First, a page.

The comparisons with Brown’s removal of the 10p tax rate miss a crucial point: Brown tried to hide what he was doing. In his final Budget statement to the Commons, the abolition of the 10p rate wasn’t even mentioned. Instead Brown boasted about a 2p reduction in the basic rate, to huge cheers from the Labour benches.A cogent argument you might think but for one tiny flaw, it isn't true that Brown tried to hide what he was doing. Brown said, in the final part of his 2007 budget,
By contrast, the Tories have been upfront about the fact that there are losers from this change. There’s been no attempt to cover that up which is why the outcry started straight after the speech.
I can now return income tax to just two rates by removing the 10p band on non savings income....... I will from next April cut the basic rate of income tax from 22p down to 20p.Now I'm not defending Brown, but to suggest that the 10p tax issue occurred because it was hidden is just not true. In fact, at the time on my live budget blog I said,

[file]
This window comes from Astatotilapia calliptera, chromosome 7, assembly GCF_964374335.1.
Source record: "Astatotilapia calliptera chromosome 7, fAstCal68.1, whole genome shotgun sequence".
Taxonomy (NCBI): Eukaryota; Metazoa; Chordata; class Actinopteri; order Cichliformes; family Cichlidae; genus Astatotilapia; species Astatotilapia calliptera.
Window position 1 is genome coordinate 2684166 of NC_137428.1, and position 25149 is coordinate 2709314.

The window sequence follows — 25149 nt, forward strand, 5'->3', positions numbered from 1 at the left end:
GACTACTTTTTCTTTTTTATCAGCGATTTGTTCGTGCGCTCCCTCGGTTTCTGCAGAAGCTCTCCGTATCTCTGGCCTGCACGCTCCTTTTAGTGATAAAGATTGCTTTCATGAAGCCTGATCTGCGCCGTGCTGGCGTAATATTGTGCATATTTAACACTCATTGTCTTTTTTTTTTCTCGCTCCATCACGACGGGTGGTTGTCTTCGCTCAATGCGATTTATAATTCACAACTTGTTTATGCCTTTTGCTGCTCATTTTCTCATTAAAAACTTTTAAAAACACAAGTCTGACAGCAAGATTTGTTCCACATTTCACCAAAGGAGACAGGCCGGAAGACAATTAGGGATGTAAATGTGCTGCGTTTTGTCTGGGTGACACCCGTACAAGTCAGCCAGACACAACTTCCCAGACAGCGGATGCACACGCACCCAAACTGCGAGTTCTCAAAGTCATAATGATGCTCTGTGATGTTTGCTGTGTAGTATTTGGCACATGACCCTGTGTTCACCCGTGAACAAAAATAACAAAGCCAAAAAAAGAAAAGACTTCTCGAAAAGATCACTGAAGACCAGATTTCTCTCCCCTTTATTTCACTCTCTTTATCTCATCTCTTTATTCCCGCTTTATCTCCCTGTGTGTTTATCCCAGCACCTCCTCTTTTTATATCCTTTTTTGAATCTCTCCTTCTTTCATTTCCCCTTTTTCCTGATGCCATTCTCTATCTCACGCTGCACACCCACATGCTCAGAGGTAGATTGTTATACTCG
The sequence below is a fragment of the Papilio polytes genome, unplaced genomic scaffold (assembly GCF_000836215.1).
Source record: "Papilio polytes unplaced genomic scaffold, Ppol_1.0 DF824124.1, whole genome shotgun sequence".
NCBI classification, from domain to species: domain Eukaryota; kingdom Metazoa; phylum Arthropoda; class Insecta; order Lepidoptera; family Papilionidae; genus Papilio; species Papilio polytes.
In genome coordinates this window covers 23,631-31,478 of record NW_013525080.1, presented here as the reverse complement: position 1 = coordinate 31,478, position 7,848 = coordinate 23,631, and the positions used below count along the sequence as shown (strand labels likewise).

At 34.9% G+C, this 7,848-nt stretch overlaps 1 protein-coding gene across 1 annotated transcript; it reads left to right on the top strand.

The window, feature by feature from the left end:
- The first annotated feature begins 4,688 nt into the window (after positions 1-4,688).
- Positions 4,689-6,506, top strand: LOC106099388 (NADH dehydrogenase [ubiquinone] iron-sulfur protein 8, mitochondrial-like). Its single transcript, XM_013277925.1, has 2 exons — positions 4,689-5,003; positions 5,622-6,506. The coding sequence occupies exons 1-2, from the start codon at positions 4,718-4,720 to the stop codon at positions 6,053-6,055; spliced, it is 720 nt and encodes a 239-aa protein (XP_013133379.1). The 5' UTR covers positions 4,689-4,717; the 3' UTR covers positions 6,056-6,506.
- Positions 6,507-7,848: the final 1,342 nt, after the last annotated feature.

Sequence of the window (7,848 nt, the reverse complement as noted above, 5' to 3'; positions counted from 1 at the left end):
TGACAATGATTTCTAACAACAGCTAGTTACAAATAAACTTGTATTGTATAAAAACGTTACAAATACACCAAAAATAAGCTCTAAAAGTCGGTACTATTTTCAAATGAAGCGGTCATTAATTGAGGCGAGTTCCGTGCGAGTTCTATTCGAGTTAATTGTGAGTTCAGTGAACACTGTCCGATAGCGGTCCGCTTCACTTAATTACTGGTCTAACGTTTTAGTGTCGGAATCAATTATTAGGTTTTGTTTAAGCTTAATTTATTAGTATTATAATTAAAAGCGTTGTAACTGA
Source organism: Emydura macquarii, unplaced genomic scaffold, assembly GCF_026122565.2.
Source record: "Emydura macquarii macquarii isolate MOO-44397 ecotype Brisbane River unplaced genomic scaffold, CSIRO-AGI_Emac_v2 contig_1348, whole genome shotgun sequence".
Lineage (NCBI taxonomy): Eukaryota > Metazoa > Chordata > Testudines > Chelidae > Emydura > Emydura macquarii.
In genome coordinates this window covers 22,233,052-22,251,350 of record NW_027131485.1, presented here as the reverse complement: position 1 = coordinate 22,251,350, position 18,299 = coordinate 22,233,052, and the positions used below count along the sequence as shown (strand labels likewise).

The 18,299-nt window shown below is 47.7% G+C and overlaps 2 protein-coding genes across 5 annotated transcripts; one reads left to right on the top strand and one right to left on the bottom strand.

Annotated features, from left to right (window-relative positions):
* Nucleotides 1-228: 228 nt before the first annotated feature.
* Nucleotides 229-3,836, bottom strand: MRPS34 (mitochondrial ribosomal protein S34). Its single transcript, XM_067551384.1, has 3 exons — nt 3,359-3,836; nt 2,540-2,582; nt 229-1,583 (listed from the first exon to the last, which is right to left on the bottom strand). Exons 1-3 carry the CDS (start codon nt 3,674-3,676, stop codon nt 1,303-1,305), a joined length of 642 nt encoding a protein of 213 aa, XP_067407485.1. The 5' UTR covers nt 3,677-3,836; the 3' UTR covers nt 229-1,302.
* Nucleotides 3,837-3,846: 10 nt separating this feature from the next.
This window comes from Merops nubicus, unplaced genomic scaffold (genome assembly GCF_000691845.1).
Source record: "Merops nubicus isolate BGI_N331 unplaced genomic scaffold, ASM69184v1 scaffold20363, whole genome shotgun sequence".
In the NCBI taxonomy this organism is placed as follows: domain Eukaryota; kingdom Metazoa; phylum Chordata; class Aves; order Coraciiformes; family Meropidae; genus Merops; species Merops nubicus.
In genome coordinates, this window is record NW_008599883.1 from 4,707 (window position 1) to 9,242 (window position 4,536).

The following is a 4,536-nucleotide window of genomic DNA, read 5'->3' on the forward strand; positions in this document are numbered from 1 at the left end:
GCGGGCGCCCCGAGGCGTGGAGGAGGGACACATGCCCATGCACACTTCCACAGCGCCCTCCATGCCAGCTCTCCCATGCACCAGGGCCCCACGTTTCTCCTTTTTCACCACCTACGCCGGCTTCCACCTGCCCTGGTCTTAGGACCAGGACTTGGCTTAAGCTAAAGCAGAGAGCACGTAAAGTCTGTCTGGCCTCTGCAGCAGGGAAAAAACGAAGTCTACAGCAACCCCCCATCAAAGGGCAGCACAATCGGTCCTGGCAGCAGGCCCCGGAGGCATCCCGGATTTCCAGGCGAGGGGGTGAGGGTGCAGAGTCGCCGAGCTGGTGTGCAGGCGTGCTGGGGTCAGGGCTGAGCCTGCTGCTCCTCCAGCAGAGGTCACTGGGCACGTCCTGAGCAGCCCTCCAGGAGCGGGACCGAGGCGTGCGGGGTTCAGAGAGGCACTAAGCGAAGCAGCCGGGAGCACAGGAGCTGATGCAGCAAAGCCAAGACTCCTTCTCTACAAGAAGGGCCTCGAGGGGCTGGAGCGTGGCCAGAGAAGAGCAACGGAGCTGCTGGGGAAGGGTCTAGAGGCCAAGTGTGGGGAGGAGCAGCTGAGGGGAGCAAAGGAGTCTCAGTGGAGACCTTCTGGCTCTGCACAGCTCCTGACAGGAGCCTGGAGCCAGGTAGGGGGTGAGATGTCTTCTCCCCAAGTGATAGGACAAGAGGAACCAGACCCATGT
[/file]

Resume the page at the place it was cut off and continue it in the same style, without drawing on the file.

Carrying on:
Oh look, here's the big one. A 2p cut in the basic rate of income tax to 20%. But given he's just scrapped the 10% tax rate altogether he's just off-set it and dragged a ton of people into the 20% tax rate. He's basically just increased income tax whilst making it look like he's cut it.It was there for everyone to see, just like child benefit, the only difference is that no one seemed to notice it at first, possibly because they were falling asleep.
My guess though, on the issue of child benefit, is that the idea will be quietly shelved and/or changed before it comes into force in 2013, probably with the line that "the economy is much better so we don't need to make it as harsh as it was going to be".
For that reason James Forsythe is probably right to say it isn't a 10p tax moment, but his reasoning for getting to that conclusion is wrong.
Note: Then again politics is funny, so who knows what might happen?